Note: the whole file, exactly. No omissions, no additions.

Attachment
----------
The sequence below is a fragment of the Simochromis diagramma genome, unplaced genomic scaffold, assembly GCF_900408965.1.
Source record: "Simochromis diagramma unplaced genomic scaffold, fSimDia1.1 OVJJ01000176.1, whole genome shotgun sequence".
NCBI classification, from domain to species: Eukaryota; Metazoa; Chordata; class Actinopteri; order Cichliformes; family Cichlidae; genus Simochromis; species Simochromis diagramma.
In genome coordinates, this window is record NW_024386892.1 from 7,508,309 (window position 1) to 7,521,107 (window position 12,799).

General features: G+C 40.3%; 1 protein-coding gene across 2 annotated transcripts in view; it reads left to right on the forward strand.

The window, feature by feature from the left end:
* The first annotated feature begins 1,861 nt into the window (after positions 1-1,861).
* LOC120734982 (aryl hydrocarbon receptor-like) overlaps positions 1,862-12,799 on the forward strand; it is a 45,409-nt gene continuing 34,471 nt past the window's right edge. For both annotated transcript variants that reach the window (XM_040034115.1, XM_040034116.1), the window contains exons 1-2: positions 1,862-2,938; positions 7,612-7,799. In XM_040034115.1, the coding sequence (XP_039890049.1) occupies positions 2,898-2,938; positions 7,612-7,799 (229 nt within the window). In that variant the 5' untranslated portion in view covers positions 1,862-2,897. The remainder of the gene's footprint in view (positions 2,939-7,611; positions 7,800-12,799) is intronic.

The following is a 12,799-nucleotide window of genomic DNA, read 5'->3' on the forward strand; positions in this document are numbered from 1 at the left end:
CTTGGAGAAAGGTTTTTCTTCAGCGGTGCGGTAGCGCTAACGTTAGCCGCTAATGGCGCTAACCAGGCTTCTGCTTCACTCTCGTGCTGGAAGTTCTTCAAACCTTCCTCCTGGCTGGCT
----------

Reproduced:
The sequence below is a fragment of the Simochromis diagramma genome, unplaced genomic scaffold, assembly GCF_900408965.1.
Source record: "Simochromis diagramma unplaced genomic scaffold, fSimDia1.1 OVJJ01000176.1, whole genome shotgun sequence".
NCBI classification, from domain to species: Eukaryota; Metazoa; Chordata; class Actinopteri; order Cichliformes; family Cichlidae; genus Simochromis; species Simochromis diagramma.
In genome coordinates, this window is record NW_024386892.1 from 7,508,309 (window position 1) to 7,521,107 (window position 12,799).

General features: G+C 40.3%; 1 protein-coding gene across 2 annotated transcripts in view; it reads left to right on the forward strand.

The window, feature by feature from the left end:
* The first annotated feature begins 1,861 nt into the window (after positions 1-1,861).
* LOC120734982 (aryl hydrocarbon receptor-like) overlaps positions 1,862-12,799 on the forward strand; it is a 45,409-nt gene continuing 34,471 nt past the window's right edge. For both annotated transcript variants that reach the window (XM_040034115.1, XM_040034116.1), the window contains exons 1-2: positions 1,862-2,938; positions 7,612-7,799. In XM_040034115.1, the coding sequence (XP_039890049.1) occupies positions 2,898-2,938; positions 7,612-7,799 (229 nt within the window). In that variant the 5' untranslated portion in view covers positions 1,862-2,897. The remainder of the gene's footprint in view (positions 2,939-7,611; positions 7,800-12,799) is intronic.

The following is a 12,799-nucleotide window of genomic DNA, read 5'->3' on the forward strand; positions in this document are numbered from 1 at the left end:
CTTGGAGAAAGGTTTTTCTTCAGCGGTGCGGTAGCGCTAACGTTAGCCGCTAATGGCGCTAACCAGGCTTCTGCTTCACTCTCGTGCTGGAAGTTCTTCAAACCTTCCTCCTGGCTGGCT